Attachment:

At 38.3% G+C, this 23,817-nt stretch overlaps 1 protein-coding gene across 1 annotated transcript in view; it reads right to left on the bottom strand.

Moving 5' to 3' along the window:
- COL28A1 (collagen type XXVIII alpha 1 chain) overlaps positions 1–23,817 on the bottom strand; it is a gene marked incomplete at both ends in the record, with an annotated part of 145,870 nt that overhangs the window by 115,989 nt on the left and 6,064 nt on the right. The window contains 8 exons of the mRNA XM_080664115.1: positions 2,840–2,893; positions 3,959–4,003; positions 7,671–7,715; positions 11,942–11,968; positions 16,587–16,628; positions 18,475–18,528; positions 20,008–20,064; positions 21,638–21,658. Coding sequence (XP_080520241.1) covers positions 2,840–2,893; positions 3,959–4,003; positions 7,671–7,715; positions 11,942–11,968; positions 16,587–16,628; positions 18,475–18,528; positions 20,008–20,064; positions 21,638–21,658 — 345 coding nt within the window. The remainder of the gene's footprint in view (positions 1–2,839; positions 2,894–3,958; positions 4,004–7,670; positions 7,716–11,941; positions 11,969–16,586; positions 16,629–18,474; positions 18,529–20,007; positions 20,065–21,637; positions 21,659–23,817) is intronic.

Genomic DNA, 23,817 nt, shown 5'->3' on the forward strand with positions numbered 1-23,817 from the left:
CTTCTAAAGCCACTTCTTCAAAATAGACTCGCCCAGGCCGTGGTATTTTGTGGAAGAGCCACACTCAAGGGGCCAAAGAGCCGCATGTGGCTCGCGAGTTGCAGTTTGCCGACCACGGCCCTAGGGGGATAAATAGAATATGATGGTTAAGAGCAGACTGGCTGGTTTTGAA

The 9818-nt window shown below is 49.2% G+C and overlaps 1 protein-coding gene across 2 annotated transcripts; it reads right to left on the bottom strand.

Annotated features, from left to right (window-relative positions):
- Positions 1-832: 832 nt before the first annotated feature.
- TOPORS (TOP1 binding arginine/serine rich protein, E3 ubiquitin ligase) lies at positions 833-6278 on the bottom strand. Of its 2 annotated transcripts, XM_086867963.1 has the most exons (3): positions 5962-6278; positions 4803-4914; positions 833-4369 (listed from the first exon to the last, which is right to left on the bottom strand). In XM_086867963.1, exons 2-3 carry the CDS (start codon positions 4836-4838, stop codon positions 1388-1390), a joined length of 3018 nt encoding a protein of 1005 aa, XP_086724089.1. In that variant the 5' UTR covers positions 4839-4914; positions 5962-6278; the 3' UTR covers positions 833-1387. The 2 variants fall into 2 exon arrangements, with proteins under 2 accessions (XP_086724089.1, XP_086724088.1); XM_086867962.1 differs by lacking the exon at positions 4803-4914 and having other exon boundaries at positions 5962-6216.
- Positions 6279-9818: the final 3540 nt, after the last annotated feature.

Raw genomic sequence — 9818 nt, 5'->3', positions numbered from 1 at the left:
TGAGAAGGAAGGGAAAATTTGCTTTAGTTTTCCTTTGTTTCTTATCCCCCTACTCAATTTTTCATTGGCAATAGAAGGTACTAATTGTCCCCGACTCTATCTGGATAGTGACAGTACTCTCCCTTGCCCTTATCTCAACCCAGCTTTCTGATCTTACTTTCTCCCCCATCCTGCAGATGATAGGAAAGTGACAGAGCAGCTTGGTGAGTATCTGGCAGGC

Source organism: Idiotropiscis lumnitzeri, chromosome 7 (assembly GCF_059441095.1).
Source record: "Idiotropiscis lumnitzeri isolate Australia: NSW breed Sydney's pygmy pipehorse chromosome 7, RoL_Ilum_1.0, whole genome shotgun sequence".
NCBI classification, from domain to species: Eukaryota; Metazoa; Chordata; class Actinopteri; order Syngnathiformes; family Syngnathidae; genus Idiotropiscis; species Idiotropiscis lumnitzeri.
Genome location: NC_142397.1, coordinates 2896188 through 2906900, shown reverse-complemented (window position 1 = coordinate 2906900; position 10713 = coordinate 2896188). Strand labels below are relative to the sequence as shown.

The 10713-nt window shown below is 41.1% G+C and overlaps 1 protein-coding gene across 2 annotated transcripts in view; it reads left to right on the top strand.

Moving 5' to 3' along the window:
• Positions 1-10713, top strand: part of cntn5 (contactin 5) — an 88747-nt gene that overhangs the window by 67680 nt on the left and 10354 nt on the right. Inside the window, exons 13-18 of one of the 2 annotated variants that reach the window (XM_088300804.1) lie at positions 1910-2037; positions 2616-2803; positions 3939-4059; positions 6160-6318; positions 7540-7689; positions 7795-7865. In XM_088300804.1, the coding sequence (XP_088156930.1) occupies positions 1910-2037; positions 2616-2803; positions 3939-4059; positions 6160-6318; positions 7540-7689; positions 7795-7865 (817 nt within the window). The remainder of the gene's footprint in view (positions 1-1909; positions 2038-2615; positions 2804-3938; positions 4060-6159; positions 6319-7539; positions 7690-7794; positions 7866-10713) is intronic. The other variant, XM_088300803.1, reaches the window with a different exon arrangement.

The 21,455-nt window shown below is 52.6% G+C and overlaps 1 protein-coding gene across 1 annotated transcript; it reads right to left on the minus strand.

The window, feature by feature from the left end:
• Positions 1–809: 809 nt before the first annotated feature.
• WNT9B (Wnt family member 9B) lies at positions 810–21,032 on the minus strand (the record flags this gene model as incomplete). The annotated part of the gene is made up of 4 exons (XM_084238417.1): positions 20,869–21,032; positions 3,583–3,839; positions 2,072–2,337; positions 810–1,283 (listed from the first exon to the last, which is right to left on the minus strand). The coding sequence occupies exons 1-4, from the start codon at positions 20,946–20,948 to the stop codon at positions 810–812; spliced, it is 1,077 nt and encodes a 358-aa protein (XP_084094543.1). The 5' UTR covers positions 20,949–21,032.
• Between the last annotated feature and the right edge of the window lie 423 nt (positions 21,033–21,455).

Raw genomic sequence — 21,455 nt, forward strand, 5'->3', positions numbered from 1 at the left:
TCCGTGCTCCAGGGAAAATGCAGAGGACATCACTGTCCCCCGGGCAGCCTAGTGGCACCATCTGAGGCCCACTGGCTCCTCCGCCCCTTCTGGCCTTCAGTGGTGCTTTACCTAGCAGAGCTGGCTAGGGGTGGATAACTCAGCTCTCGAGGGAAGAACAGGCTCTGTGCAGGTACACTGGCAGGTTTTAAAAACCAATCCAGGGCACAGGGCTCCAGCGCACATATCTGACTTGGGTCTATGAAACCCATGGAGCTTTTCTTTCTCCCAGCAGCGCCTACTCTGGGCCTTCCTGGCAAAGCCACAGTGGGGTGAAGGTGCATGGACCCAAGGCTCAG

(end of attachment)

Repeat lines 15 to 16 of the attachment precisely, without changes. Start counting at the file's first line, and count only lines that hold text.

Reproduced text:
NCBI classification, from domain to species: Eukaryota; Metazoa; Chordata; class Actinopteri; order Syngnathiformes; family Syngnathidae; genus Idiotropiscis; species Idiotropiscis lumnitzeri.
Genome location: NC_142397.1, coordinates 2896188 through 2906900, shown reverse-complemented (window position 1 = coordinate 2906900; position 10713 = coordinate 2896188). Strand labels below are relative to the sequence as shown.